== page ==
Tayside and Central Scotland

Study creates image of 'average Dundonian' face

Face of Dundee Image copyright Chris Watkins
Image caption The composite image takes the average features from the faces of Dundee residents

An image of the "average Dundonian" face has been created from photographs of city dwellers.

Abertay University psychologist Dr Chris Watkins created the composite image from the eyes, ears, noses, lips, cheeks and chins of city residents.

Dr Watkins is studying the relationship between appearance and behaviour, and how people judge others based on their physical characteristics.

Images of the average man and average woman were also created.

Dr Watkins turned photographer to create the image, by convincing as many current Dundee residents and people born in the city as he could to "donate their faces to science".

Key features

The picture was pulled together by averaging the shape, colour and texture of features of everyone who took part.

A standard template was matched to all of the key features on each face, so that each point had its own X and Y co-ordinates.

The data was then used to calculate the average shape of the set of faces, and the features contained within them.

Each individual face was then "warped" into the average template and morphed together to create the final face.

Image copyright Chris Watkins
Image caption The research also computed the face of the average Dundonian woman...
Image copyright Chris Watkins
Image caption ...and the average Dundonian man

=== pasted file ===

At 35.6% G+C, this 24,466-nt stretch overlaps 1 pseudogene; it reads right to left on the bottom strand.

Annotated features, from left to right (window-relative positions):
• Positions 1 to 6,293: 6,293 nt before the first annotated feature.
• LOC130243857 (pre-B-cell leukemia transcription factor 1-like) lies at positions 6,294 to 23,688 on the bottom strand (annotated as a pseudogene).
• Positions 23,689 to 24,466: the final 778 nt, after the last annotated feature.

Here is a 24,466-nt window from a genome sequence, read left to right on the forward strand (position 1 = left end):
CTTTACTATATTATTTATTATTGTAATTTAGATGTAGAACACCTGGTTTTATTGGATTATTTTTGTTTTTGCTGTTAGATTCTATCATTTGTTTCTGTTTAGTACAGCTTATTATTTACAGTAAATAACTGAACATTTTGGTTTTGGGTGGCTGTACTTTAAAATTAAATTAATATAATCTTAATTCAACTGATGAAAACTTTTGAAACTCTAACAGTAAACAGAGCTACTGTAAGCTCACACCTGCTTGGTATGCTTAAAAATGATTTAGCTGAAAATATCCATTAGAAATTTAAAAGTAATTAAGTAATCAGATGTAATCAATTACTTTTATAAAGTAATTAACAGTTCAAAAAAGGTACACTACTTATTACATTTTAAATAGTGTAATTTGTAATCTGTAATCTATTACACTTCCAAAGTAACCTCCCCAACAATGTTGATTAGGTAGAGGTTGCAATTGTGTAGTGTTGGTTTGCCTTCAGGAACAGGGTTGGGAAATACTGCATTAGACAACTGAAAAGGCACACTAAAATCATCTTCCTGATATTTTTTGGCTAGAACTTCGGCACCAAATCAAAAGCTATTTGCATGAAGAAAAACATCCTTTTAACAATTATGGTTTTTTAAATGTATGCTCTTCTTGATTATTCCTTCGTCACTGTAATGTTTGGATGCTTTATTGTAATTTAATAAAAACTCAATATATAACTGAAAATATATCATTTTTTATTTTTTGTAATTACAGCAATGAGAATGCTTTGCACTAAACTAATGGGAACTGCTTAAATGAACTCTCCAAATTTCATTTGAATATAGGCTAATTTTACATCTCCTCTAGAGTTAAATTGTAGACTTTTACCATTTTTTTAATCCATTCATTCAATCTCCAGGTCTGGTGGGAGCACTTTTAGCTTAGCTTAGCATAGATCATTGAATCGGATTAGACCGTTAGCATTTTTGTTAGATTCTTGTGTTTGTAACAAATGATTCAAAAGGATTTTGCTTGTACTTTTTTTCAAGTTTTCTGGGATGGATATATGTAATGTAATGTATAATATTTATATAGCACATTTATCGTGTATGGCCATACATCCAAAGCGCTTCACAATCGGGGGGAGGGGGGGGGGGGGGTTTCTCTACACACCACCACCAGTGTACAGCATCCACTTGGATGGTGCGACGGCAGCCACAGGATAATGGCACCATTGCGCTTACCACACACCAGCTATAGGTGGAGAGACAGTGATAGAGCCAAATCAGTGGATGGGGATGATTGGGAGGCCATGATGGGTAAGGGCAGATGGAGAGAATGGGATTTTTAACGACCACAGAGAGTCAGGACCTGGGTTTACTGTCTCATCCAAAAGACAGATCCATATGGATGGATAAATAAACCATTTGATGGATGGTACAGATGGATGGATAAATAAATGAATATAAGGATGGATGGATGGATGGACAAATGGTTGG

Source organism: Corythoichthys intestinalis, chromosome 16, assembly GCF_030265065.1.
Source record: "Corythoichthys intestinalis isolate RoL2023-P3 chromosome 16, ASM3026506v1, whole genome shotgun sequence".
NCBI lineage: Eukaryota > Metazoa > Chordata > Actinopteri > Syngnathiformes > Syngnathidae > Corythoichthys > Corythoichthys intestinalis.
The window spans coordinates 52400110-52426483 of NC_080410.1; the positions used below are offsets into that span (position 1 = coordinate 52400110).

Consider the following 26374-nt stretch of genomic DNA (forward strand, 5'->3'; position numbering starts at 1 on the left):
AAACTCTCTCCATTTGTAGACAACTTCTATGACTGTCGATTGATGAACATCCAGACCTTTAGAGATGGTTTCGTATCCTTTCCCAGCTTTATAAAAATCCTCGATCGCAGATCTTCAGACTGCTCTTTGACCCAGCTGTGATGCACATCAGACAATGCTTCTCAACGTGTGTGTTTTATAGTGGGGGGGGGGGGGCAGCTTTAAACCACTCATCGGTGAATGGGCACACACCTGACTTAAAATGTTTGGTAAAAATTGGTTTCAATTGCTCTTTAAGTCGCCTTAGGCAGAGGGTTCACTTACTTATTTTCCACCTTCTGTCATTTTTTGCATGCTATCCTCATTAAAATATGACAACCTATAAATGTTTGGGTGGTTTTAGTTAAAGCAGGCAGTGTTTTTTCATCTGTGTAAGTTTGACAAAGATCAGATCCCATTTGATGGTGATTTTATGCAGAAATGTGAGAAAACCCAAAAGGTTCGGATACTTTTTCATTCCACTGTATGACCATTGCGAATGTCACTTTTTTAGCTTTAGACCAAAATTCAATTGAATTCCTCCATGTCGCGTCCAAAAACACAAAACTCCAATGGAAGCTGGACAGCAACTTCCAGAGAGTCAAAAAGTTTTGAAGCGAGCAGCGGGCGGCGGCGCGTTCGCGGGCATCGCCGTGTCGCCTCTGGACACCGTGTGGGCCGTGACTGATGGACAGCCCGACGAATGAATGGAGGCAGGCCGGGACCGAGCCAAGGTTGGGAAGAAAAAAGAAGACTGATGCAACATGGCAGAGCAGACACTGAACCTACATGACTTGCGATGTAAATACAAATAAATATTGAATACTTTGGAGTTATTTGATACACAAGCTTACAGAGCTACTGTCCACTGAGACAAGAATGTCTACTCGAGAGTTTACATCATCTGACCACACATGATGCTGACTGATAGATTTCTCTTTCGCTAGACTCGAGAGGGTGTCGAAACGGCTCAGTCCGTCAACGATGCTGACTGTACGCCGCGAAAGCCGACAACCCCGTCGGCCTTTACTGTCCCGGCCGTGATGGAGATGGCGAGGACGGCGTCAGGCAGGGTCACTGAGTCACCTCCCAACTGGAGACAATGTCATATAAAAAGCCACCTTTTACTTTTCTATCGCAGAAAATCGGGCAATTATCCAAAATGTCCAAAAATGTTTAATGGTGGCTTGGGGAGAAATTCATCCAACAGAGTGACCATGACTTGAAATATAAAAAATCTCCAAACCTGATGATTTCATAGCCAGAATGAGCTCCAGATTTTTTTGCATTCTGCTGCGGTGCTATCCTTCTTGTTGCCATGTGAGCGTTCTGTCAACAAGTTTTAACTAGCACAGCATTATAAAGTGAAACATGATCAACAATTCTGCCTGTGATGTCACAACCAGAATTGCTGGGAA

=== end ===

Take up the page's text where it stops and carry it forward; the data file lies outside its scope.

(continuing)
Dr Watkins said: "Our physical appearance is a product of both inheritance and the lives we lead.

"We can use these prototypes to explore whether we make any judgements about faces that belong to the given category.

"For example, some researchers have constructed averages based on people's responses to personality questionnaires and used these findings to test whether people who appear a certain way - such as people who look like extroverts - also report acting in that way.

"We can also use the software to exaggerate specific features in individual face images in order to explore whether or not they have an effect on how we judge the face.

"Lots of work has used these techniques to make faces appear relatively masculine or feminine, in order to explore whether these facial characteristics influence how attractive, trustworthy or dominant we judge a face to be."

More on this story

Related Internet links

The BBC is not responsible for the content of external Internet sites